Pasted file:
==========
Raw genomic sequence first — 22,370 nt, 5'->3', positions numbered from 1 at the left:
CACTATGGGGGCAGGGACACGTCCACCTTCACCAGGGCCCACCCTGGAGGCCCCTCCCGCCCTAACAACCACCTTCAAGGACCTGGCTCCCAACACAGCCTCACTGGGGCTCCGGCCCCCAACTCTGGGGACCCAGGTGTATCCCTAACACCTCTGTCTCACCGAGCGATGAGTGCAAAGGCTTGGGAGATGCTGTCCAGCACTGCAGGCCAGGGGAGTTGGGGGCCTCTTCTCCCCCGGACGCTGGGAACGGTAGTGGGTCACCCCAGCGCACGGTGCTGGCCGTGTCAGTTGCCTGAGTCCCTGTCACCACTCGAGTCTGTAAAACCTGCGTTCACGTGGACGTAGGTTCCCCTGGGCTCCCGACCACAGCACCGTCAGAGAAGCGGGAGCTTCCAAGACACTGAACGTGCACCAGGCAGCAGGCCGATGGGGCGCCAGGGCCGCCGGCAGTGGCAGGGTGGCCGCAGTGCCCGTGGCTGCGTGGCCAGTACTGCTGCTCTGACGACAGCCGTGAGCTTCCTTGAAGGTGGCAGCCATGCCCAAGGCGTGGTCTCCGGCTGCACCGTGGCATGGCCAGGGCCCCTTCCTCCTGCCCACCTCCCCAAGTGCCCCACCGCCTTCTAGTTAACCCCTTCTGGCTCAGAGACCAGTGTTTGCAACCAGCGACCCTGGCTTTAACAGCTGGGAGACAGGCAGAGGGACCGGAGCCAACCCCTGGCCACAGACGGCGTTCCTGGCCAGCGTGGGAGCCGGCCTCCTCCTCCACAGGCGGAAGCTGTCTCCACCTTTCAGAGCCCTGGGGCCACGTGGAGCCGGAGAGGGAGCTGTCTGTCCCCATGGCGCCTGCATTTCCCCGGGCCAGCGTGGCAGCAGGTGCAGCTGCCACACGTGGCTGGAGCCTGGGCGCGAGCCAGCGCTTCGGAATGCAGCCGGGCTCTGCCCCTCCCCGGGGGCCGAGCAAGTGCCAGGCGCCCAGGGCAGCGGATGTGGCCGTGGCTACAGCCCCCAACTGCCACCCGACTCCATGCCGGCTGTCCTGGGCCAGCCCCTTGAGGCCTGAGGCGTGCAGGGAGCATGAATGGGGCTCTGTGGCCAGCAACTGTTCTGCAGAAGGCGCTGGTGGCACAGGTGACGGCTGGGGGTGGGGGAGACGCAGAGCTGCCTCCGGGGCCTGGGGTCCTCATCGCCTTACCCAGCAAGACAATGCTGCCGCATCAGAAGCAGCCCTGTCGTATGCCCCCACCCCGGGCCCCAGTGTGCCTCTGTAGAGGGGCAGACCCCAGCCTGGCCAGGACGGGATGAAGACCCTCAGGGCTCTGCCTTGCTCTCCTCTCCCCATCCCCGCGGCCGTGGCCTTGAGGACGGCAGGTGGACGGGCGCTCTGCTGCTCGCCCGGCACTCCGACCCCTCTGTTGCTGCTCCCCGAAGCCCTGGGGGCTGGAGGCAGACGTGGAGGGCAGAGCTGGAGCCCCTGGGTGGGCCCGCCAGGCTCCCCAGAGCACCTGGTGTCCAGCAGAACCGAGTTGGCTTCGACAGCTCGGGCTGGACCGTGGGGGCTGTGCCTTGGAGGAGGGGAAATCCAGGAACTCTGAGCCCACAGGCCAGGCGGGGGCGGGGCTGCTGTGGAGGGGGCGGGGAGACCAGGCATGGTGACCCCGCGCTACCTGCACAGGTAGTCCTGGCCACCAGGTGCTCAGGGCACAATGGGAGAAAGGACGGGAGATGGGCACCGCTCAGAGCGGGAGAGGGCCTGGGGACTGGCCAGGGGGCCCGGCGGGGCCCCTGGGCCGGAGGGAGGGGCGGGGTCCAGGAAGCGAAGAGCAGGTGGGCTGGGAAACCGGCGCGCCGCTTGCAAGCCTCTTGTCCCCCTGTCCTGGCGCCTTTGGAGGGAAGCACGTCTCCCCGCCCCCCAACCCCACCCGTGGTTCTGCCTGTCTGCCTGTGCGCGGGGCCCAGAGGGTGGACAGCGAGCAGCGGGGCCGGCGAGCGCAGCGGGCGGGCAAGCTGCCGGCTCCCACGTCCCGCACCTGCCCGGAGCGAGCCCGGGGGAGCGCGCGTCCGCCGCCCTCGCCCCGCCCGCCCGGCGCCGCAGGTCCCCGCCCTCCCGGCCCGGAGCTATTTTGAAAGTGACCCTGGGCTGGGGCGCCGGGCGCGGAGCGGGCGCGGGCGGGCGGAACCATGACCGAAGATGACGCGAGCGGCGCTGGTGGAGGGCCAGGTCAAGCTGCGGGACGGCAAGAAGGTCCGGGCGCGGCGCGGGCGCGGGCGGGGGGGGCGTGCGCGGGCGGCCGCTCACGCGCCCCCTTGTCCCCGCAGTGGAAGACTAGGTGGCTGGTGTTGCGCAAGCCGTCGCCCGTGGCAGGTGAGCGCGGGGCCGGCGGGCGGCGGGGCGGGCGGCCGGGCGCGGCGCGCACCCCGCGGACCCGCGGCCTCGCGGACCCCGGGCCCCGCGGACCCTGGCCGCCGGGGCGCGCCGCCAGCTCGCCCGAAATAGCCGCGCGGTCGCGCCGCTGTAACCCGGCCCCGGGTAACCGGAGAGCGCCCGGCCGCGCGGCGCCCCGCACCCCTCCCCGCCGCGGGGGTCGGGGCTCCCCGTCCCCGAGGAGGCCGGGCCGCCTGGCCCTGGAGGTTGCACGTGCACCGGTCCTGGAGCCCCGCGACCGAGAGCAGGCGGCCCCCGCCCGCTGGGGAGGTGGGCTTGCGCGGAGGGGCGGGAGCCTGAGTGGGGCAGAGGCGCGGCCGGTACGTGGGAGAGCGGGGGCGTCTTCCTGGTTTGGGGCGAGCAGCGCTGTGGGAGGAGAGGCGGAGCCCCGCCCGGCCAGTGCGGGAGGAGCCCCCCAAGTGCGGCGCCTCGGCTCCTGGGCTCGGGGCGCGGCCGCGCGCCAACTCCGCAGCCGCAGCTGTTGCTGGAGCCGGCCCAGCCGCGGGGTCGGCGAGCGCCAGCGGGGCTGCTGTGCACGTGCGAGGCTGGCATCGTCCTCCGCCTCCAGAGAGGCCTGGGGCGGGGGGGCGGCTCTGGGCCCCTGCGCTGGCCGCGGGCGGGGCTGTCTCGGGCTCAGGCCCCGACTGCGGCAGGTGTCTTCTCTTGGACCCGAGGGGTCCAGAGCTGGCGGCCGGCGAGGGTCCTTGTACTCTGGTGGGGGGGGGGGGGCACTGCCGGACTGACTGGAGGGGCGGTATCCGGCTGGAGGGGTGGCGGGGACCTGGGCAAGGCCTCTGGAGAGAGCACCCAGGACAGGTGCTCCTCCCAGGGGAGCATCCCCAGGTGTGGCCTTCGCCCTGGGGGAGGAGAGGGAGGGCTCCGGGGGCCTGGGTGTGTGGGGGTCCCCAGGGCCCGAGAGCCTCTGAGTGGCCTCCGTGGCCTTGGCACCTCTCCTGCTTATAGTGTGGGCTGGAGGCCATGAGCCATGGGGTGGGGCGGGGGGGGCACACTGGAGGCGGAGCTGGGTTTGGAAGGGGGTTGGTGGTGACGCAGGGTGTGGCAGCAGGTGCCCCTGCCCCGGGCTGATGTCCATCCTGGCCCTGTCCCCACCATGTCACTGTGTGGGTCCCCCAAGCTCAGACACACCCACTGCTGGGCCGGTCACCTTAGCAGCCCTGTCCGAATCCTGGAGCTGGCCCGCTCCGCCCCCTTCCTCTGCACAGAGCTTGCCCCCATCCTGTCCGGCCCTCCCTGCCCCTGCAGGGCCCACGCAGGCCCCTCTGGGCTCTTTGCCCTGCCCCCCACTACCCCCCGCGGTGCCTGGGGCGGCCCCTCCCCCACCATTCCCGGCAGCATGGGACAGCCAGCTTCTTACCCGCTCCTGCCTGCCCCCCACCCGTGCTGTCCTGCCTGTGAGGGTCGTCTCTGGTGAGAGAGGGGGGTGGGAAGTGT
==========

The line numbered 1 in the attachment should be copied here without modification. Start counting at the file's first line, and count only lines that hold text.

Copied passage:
Raw genomic sequence first — 22,370 nt, 5'->3', positions numbered from 1 at the left: